Chiapas is a southern Mexican state bordering Guatemala.
It’s also one of the the best Mexican restaurants in Dayton.
Since opening in Centerville at the end of 2015 in a space that was formerly home to the House of Kabab, it’s a modest restaurant with fewer than 50 seats inside split between three booths and a few tables.
Be prepared to wait — especially on Fridays and Saturdays during peak hours.
If you enjoy a cocktail, kick the meal off with a margarita … one in which you can actually taste the tequila and lime and not just the too-sweet sour mix ($5.49 for 16 ounces, $7.49 for 24 ounces).
The food is just as good.
During multiple recent visits and many trips over the last couple of years I have found plenty to like on the menu. There are steak ($13.99), chicken ($13.99) and shrimp fajitas ($16.49), but the show stopper is the fajita de seafood ($16.99) featuring a large tilapia filet, grilled shrimp, small scallops and crab along with bell peppers, onions and tomatoes served alongside the traditional rice, beans, cheese, lettuce, sour cream, guacamole, tortillas and pico de gallo. This is a dish that could easily be shared along with an appetizer depending on how hungry you are.
The traditional tacos ($2.75 each) are served on a soft corn tortilla filled with your choice of meat and topped with cilantro and onions and a wedge of lime. The carnitas and pastor — shepherd-style marinated pork with pineapple mixed in for a little pop — have always been quite good, but the cow tongue ($3.25 per taco) is the standout. Tender and perfectly cooked with the right amount of char, the dish is incredibly flavorful and satisfying. If you have never had tongue and are feeling adventurous and enjoy eating red meat, I highly recommend.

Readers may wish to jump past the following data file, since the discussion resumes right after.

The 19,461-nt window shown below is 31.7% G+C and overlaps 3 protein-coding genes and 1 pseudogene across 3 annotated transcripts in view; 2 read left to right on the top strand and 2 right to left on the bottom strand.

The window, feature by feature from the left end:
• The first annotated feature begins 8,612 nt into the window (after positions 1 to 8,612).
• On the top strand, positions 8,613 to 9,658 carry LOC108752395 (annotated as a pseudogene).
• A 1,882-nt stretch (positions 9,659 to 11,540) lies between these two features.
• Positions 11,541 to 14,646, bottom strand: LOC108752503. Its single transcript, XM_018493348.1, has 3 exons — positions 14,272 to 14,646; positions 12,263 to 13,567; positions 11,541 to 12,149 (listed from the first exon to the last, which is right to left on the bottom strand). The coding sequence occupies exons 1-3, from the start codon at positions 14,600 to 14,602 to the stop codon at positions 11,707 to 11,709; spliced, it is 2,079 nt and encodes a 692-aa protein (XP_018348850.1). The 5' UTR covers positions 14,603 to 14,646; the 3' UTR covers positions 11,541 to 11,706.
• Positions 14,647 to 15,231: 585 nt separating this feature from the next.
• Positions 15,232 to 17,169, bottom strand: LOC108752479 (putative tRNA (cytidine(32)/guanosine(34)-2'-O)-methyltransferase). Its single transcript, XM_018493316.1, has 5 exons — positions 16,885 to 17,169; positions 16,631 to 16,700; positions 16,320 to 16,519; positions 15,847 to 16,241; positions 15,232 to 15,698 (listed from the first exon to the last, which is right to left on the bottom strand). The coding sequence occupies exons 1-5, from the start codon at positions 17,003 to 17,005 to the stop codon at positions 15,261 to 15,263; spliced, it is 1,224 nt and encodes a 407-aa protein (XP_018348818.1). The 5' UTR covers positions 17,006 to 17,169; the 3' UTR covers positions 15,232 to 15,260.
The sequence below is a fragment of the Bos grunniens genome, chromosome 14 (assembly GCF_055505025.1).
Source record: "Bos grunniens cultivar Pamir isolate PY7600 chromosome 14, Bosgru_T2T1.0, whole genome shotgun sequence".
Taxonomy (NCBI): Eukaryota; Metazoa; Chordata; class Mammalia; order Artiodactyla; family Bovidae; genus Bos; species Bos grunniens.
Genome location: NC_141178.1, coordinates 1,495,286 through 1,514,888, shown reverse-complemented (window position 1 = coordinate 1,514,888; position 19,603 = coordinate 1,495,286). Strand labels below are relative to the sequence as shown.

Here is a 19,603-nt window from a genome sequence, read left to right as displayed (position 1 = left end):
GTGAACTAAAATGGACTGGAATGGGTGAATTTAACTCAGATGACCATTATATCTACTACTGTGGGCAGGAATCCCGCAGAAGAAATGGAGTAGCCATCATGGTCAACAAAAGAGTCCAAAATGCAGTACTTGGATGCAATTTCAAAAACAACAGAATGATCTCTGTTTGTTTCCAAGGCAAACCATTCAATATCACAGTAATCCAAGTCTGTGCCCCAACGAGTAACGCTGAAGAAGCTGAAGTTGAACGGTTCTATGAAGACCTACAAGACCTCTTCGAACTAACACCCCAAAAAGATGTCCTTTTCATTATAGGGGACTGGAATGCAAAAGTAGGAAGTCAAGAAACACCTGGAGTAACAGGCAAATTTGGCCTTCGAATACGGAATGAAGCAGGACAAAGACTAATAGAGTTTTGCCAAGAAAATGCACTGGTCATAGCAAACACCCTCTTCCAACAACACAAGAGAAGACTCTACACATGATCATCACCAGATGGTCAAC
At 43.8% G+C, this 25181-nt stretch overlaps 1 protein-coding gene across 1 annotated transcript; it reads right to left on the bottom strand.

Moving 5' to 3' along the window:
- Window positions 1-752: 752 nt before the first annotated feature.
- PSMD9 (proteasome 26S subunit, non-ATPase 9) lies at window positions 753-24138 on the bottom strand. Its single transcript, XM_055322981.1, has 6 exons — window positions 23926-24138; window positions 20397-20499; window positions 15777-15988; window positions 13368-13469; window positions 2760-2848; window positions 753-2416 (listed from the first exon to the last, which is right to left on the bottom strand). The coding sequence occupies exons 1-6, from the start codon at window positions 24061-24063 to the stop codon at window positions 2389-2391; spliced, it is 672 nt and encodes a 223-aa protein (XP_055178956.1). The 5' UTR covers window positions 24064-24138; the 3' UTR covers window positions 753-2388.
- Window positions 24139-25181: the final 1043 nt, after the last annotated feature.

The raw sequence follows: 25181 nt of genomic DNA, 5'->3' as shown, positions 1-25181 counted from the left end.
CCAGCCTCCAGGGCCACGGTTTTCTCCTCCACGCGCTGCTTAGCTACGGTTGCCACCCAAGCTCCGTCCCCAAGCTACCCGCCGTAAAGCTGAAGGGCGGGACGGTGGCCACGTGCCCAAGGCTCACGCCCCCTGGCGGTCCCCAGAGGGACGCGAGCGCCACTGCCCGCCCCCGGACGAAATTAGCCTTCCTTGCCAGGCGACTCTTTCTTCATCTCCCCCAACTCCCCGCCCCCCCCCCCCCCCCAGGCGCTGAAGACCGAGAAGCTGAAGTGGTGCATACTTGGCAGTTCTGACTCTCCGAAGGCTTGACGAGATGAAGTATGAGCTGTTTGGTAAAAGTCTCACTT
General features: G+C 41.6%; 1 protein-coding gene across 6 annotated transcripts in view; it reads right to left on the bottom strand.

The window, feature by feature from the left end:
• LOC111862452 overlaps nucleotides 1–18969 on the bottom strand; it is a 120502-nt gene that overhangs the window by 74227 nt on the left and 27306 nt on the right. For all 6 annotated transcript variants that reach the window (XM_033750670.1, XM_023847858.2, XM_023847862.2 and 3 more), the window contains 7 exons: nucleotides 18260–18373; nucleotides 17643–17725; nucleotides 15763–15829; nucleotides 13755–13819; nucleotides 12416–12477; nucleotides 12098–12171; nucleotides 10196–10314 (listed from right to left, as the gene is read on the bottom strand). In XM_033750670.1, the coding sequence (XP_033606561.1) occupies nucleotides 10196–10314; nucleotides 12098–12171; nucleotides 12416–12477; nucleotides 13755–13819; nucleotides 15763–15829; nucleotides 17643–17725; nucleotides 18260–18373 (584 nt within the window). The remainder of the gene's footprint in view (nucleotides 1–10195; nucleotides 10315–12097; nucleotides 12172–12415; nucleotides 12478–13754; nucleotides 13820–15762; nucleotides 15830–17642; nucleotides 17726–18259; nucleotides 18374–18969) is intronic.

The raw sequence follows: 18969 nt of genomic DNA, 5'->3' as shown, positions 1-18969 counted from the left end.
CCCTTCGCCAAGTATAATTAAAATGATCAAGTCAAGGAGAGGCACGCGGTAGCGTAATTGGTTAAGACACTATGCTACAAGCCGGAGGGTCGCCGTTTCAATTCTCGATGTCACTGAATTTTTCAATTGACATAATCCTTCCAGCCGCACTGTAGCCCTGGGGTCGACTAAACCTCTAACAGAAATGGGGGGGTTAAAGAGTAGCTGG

The chicken enchiladas ($11.99) topped with a bright, refreshing verde sauce were packed with chicken — more so than other enchiladas. In fact, many dishes seem to be generously portioned in this way, especially when it comes to the amount of protein included.
Guacamole is like a Mexican restaurant’s fingerprint. Always a little bit different, it’s a calling card for what’s to come. Chiapas’ is creamy and savory. A guacamole appetizer ($3.99) can disappear before you know what’s happened.
The tamales ($7.99 for three) are fantastic. The tortas sandwiches ($9.99 for steak and chicken, $10.99 for the Cuban with steak, chorizo, ham and pineapple) topped with beans, lettuce, tomatoes, jalapeño peppers, onions, mayonnaise, cheese and avocado served with French fries are a delicious deal. The pozole soup ($10.99) made with chicken and hominy is intensely satisfying. The camarones alambre ($14.49) featuring 12 bacon wrapped grilled shrimp topped with cheese sauce are decadent and dreamy. The carnitas ($12.99) pork shoulder is a meaty treat.
The chimichangas ($12.99) burritos ($12.99), quesadillas ($13.99) and carne asada ($14.99) are what you’d expect and are looking for.
There are very few things not to like on this menu.
Top it off with some fried ice cream ($3.50) if you’re feeling festive and need a sugar fix after the main course.
At my most recent visit a gentleman at the register checking out loudly proclaimed, “This is our favorite New Mexican place.”